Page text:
Cornell Cooperative Extension Statewide Mission
The Cornell Cooperative Extension educational system enables people to improve their lives and communities through partnerships that put experience and research knowledge to work.
BECOME A MEMBER OF CCE
Click here for enrollment form: Enrollment-2014
LINK TO EDEN DISASTER PREPAREDNESS
LINK TO EDEN - CLICK HERE: EDEN
Sign up for NY –Alert weather reports on your computers and smartphones. Click here
Also, please familiarize yourself with the information on the NY EDEN website regarding Severe Summer storms and share this information widely. Click here
Specifically for agriculture, consider hosting Farm Disaster Preparedness clinics. Click here
Finally, for virtually any extreme weather event, preparedness is key. Click here
For more information click here: EmergencyPreparedness
ROAD RULES FOR THE HOLIDAYS
Hitting the road this holiday? In some areas winter weather means snow, sleet and ice that can lead to slower traffic, hazardous road conditions and unseen dangers. Are you prepared? According to a recent FEMA survey, 52 percent of people reported having supplies set aside for use in a disaster.
If your travel needs call for driving in wintry weather, prepare your car for the trip by updating your vehicle emergency kit with:
- Booster cables;
- Blankets, hats, socks, and mittens;
- Road salt or sand; and
- A fluorescent distress flag.
While on the road, follow these driving techniques to ensure you reach your destination safely:
*Decrease your speed and leave plenty of room to stop;
*Break gently to avoid skidding;
* Do not use cruise control or overdrive on icy roads; and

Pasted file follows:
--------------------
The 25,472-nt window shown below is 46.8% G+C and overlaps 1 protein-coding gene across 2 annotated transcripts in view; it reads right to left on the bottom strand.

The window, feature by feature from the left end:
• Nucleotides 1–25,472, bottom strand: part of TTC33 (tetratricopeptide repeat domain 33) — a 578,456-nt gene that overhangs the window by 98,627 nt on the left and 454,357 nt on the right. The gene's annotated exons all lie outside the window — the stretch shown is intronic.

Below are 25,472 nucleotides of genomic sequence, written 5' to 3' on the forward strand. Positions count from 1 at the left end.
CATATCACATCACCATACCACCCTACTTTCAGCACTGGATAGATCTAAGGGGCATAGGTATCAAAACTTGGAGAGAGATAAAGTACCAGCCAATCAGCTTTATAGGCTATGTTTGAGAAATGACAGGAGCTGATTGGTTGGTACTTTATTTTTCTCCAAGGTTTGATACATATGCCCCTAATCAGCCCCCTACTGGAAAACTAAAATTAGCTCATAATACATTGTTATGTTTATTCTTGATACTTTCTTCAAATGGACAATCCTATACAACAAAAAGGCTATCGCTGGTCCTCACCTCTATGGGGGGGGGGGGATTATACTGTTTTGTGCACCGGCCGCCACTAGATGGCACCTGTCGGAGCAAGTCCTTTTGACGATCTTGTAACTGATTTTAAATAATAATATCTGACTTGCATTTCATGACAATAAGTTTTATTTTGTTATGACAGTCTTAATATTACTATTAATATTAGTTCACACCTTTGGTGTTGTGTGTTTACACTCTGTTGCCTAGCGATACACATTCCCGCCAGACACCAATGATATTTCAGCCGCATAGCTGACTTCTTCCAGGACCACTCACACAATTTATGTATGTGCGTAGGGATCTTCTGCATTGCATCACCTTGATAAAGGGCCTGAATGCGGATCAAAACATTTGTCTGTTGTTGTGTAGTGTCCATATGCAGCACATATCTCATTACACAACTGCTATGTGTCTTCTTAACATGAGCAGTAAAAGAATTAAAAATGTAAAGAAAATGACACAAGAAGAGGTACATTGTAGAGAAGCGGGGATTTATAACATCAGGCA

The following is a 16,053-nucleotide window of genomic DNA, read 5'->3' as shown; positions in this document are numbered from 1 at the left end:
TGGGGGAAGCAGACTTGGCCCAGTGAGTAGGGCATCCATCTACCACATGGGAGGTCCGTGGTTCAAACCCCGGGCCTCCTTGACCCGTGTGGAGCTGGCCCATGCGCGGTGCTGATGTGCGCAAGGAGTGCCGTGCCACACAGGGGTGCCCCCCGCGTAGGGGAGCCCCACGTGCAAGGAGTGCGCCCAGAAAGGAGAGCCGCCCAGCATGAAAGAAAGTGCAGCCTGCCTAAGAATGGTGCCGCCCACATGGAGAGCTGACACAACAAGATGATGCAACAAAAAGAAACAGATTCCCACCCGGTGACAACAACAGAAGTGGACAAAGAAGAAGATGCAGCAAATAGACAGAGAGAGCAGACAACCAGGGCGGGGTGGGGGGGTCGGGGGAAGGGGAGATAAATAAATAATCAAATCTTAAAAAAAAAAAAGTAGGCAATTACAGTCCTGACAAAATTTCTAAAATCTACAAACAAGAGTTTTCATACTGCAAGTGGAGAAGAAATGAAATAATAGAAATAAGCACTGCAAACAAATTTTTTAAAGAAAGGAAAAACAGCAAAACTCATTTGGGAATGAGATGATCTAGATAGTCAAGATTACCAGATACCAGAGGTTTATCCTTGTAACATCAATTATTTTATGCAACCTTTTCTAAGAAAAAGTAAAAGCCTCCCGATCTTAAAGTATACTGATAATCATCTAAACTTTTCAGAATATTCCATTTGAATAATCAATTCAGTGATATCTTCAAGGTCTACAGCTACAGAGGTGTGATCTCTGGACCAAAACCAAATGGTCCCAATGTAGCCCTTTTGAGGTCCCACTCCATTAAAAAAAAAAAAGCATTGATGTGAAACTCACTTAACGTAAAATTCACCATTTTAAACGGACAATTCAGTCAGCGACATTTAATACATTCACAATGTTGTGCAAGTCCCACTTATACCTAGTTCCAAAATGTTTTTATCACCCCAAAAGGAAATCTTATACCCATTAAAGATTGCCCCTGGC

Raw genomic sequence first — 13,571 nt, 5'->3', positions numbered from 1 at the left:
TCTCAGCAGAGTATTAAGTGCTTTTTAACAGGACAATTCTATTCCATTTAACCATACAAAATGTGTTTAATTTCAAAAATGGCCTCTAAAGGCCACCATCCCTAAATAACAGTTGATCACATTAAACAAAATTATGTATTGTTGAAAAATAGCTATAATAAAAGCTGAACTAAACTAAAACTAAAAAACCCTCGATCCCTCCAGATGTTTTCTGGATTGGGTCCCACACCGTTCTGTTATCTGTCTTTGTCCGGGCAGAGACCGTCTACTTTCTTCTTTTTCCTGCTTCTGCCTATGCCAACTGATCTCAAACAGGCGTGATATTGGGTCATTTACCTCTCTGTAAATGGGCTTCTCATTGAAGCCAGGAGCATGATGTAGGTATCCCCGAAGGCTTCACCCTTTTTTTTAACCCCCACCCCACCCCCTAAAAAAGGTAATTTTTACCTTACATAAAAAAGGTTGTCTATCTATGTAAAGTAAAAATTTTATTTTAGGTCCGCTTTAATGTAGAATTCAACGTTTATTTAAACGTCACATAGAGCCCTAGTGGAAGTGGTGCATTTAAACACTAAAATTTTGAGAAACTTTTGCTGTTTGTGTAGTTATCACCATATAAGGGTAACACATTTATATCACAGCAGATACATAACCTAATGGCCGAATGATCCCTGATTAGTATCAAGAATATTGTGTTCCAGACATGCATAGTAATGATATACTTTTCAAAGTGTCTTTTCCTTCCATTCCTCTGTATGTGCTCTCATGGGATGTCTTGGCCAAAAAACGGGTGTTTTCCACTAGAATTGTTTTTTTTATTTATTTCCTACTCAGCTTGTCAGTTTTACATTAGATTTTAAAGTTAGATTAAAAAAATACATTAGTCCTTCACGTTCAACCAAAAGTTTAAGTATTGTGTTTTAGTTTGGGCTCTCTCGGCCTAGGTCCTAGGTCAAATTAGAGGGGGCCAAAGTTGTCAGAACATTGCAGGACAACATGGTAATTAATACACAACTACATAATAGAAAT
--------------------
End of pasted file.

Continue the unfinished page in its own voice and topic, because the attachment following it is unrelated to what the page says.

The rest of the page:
* Turn on your lights to increase your visibility to others.
Road conditions can change quickly! Should disaster strike when traveling, use the Disaster Reporter feature on the FEMA app to send photos of your location for first responders and response teams to view. You can also keep up with weather forecasts using your NOAA weather radio to plan ahead! Remember safety first. If weather conditions are too severe, it’s best not to drive.
WHAT'S IN YOUR CHIMNEY?
During the winter months, many people use fireplaces, wood stoves and other fuel-fired appliances to heat their homes. Heating fires account for 36 percent of residential fires in rural areas each year. These fires are often due to creosote buildup in chimneys and stovepipes. The U.S. Fire Administration encourages these steps and more to keep your home fires burning safely:
Have your chimney or wood stove inspected and cleaned yearly by a certified chimney specialist;
- Leave glass doors open while burning a fire to prevent creosote buildup; and
- Install stovepipe thermometers to help monitor flue temperatures.
Do you know how to properly build and maintain a fire to heat your home? Watch the video series hosted by the National Fire Academy Deputy Superintendent to learn fire safety techniques. Taking these actions will also support the mission of America’s PrepareAthon! for a more disaster resilient nation!
HOLIDAY DECORATION CLASSES
Netty's Flowers in Walton will be teaching holiday decorating workshops during December at the CCE-Resource Center, Hamden. The cost of each class is $30.00
Monday, December 16, 1:30pm to 3:30pm OR 6:30pm - 8:30pm
Participants will design a fresh floral centerpiece of chrysanthemums, miniature carnations and assorted holiday greens in a festive container made especially for your home or to give as a gift.
For more information or to register, call 607-865-6531.
CATSKILL GRASS BIO-ENERGY PROJECT
Grass biomass is receiving interest as a renewable alternative energy source as energy prices have dramatically increased in recent years. Production and combustion of grass biomass pellets for heating is a very promising option.
Check out more by clicking on the following links:
(more information located under the Agriculture & Natural Resource Tab)
Catskill Grass Bioenergy Project
Why Grass Pellet Fuel?
DEER TICKS AND LYME DISEASE
The deer tick, also known as the black-legged tick, is the principal vector of Lyme disease in the northeastern and north central United States. Lyme disease is an illness caused by a spirochete (a corkscrew-shaped bacterium). The Lyme disease spirochete Borrelia burgdorferi is transmitted primarily by the deer tick, which normally feeds on mice, deer, and other small and medium-sized mammals and birds. If a human is bitten by an infected tick and consequently infected with the spirochete, the individual may develop Lyme disease.
Click HERE for more information.